I have to admit that I know very little about PSK-- their pedals are all plastic, they don't seem to be very good quality, and I've only ever seen them in music stores in Korea (which might seem weird... but, seriously, I've never seen them anywhere else). I can find their pedals for sale online, but the manufacturer doesn't appear to have a website, and I just don't know too much about them. I do like the one pedal of theirs that I own, for what it is.

I first heard of Robot Factory when they launched a clone of Lovetone's expensive (and discontinued) Meatball... a hell of a feat, as it was the most complicated and multi-featured filter pedal I've seen. It was obvious from the start that this wasn't a company that was going to be making a bunch of Tubescreamer clones or treble boosters. Robot Factory makes pedals with lots of knobs and switches.

This is gear with massive functionality: the filters are highly controllable; the delay has lots of filter, mod, and routing options; the pitch/octave effects are intense, layered, and multi-voiced. On top of that, they do custom work, just in case you've got an idea that isn't in production... and I've talked to this guy: anything I could think of was basically not a problem. Even the "stock" pedals are hand built to order (and my box was built and shipped very quickly: the build time wasn't an issue).

And these pedals are power supply only-- no batteries. The Robot Factory FAQ says "I have found that by the time someone gets around to a Robot Factory Pedal Co. purchase, they already have a full blown pedal board / setup and gave upon batteries long ago." He definitely knows his client base... these are boxes for people who've been around the block a few times.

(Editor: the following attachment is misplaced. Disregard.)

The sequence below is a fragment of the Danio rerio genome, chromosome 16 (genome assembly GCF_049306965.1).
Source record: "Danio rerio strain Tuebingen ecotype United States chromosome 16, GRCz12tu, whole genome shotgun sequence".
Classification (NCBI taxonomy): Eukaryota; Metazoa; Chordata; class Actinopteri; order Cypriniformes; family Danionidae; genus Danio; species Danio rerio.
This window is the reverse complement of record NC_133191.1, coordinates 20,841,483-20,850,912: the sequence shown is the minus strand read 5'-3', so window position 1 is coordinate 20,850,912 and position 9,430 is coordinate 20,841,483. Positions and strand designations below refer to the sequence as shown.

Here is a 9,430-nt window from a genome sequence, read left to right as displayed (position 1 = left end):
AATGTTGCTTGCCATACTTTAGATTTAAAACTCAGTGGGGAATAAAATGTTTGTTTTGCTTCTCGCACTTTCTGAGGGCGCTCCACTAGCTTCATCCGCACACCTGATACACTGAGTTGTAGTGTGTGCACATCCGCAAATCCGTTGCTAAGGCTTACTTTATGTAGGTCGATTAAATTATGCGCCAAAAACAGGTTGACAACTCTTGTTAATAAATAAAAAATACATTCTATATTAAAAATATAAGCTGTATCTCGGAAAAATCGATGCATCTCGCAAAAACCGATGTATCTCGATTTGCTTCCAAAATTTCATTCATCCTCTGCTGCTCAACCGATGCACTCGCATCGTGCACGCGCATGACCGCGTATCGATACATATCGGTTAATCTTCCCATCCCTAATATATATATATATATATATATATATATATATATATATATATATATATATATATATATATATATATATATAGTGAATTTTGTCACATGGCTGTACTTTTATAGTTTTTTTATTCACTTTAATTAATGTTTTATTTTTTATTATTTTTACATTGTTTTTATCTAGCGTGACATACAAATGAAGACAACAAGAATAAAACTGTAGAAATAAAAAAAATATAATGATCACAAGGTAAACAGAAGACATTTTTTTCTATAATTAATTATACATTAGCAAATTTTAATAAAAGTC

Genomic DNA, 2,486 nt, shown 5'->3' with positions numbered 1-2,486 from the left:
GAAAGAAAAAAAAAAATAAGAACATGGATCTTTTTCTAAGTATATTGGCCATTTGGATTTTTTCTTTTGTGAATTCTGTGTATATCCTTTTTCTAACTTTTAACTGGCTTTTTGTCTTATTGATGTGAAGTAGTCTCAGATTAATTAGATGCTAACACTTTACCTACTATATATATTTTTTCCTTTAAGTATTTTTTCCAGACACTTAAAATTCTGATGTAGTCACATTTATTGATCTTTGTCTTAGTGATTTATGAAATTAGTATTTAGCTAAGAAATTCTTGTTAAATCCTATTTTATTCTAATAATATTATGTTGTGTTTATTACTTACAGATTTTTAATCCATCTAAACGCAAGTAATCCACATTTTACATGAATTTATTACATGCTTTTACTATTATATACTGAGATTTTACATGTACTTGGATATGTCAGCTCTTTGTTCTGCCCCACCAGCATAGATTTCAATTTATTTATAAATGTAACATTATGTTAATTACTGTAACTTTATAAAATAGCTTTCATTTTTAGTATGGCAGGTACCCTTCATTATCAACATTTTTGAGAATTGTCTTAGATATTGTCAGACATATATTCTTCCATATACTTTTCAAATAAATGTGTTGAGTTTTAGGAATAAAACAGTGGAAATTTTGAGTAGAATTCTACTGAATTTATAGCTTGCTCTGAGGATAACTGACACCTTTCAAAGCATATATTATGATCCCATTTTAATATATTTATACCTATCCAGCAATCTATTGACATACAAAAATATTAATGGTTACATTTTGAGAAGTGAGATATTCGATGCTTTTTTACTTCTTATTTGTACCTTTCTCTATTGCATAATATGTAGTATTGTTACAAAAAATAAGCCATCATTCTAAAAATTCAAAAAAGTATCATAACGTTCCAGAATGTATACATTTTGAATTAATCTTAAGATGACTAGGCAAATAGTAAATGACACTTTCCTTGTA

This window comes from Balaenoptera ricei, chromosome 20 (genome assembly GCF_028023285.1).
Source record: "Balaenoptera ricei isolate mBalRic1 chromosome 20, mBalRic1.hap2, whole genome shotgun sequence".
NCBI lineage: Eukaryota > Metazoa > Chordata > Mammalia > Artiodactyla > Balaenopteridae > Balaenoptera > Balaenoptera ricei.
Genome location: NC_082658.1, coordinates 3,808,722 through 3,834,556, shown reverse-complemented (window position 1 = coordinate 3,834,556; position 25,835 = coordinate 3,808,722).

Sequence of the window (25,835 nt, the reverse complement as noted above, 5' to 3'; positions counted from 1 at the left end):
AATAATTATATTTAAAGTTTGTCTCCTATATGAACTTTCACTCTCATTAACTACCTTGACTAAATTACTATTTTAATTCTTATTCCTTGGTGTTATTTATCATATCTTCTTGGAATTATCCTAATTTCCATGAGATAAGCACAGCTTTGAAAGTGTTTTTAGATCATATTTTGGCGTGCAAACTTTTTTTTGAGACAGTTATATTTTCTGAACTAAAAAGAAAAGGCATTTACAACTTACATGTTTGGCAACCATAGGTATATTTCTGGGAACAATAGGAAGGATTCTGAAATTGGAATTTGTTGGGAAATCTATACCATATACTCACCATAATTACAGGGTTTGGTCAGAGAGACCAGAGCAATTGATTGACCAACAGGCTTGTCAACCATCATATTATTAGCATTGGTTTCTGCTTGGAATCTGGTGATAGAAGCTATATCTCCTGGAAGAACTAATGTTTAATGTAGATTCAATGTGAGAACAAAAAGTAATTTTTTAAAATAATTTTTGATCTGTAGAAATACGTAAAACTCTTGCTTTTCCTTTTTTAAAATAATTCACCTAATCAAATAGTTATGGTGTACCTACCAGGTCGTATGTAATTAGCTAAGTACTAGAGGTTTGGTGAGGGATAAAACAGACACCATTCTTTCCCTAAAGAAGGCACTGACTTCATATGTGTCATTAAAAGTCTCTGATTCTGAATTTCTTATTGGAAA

Here's another company with a wide variety and flavors of fuzzes and drives, but no qualms about putting out a strange octave/synth/filter pedal, a high spec'd phaser, and a high quality digital delay. I've known about them for years, but I never dug in until they smallerized their phaser... all my fuzz/drive needs were already being met, but I was waiting for someone to put out a small, tasty filter that wasn't a Phase 90. Subdecay got the job done.

New York based Tech 21 is the grandfather of the current modeling craze: they introduced the original SansAmp, which was built to emulate the sound of several popular guitar amplifiers and allow a guitarist to plug directly into the mixing desk. Interestingly enough, they have not jumped on the digital modeling bandwagon, and continue to make purely analog distortion circuits (though a few do have digital switching). If one considers that distortion pedals are, by design, meant to emulate an overdriven amplifier (and most are; read your Tubescreamer lore), it could be argued that Tech 21 are at the high end of their art and uncompromising when faced with current trends. You have to respect that.